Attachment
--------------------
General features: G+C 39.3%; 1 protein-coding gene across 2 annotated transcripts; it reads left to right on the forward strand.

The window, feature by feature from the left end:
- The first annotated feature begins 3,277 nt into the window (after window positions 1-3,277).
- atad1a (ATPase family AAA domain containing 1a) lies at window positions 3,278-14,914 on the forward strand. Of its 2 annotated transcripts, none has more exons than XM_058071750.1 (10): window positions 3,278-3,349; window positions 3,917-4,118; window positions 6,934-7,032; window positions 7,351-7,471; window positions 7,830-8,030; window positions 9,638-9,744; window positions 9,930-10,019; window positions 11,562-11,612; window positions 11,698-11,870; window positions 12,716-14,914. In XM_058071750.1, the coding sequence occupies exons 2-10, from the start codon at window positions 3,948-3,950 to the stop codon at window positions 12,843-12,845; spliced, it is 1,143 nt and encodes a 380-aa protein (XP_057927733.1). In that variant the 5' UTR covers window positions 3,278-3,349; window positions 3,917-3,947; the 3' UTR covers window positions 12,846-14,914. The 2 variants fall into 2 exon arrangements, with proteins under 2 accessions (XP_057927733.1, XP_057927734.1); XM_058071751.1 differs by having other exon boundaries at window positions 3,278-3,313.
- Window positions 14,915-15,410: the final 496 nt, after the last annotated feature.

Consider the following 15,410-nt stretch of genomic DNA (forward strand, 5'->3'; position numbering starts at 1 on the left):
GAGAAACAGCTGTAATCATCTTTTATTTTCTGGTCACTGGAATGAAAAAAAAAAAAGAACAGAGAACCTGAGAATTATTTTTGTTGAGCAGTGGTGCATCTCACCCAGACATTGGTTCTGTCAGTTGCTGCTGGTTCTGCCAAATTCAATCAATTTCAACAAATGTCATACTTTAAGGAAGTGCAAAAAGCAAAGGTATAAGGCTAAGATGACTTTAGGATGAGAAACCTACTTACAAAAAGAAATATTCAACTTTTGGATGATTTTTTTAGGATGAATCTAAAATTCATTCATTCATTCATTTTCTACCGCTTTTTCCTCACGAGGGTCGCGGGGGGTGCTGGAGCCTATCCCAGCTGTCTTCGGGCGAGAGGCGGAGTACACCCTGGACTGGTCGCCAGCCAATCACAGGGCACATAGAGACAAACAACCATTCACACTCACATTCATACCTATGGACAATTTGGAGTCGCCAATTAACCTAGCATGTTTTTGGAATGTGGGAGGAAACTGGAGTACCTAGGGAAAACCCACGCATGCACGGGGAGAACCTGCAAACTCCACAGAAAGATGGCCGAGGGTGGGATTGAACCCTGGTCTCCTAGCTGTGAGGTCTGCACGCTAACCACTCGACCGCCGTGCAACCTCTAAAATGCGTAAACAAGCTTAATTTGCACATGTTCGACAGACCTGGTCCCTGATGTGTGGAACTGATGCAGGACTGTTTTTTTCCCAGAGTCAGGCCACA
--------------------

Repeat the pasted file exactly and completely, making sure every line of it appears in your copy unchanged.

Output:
General features: G+C 39.3%; 1 protein-coding gene across 2 annotated transcripts; it reads left to right on the forward strand.

The window, feature by feature from the left end:
- The first annotated feature begins 3,277 nt into the window (after window positions 1-3,277).
- atad1a (ATPase family AAA domain containing 1a) lies at window positions 3,278-14,914 on the forward strand. Of its 2 annotated transcripts, none has more exons than XM_058071750.1 (10): window positions 3,278-3,349; window positions 3,917-4,118; window positions 6,934-7,032; window positions 7,351-7,471; window positions 7,830-8,030; window positions 9,638-9,744; window positions 9,930-10,019; window positions 11,562-11,612; window positions 11,698-11,870; window positions 12,716-14,914. In XM_058071750.1, the coding sequence occupies exons 2-10, from the start codon at window positions 3,948-3,950 to the stop codon at window positions 12,843-12,845; spliced, it is 1,143 nt and encodes a 380-aa protein (XP_057927733.1). In that variant the 5' UTR covers window positions 3,278-3,349; window positions 3,917-3,947; the 3' UTR covers window positions 12,846-14,914. The 2 variants fall into 2 exon arrangements, with proteins under 2 accessions (XP_057927733.1, XP_057927734.1); XM_058071751.1 differs by having other exon boundaries at window positions 3,278-3,313.
- Window positions 14,915-15,410: the final 496 nt, after the last annotated feature.

Consider the following 15,410-nt stretch of genomic DNA (forward strand, 5'->3'; position numbering starts at 1 on the left):
GAGAAACAGCTGTAATCATCTTTTATTTTCTGGTCACTGGAATGAAAAAAAAAAAAGAACAGAGAACCTGAGAATTATTTTTGTTGAGCAGTGGTGCATCTCACCCAGACATTGGTTCTGTCAGTTGCTGCTGGTTCTGCCAAATTCAATCAATTTCAACAAATGTCATACTTTAAGGAAGTGCAAAAAGCAAAGGTATAAGGCTAAGATGACTTTAGGATGAGAAACCTACTTACAAAAAGAAATATTCAACTTTTGGATGATTTTTTTAGGATGAATCTAAAATTCATTCATTCATTCATTTTCTACCGCTTTTTCCTCACGAGGGTCGCGGGGGGTGCTGGAGCCTATCCCAGCTGTCTTCGGGCGAGAGGCGGAGTACACCCTGGACTGGTCGCCAGCCAATCACAGGGCACATAGAGACAAACAACCATTCACACTCACATTCATACCTATGGACAATTTGGAGTCGCCAATTAACCTAGCATGTTTTTGGAATGTGGGAGGAAACTGGAGTACCTAGGGAAAACCCACGCATGCACGGGGAGAACCTGCAAACTCCACAGAAAGATGGCCGAGGGTGGGATTGAACCCTGGTCTCCTAGCTGTGAGGTCTGCACGCTAACCACTCGACCGCCGTGCAACCTCTAAAATGCGTAAACAAGCTTAATTTGCACATGTTCGACAGACCTGGTCCCTGATGTGTGGAACTGATGCAGGACTGTTTTTTTCCCAGAGTCAGGCCACA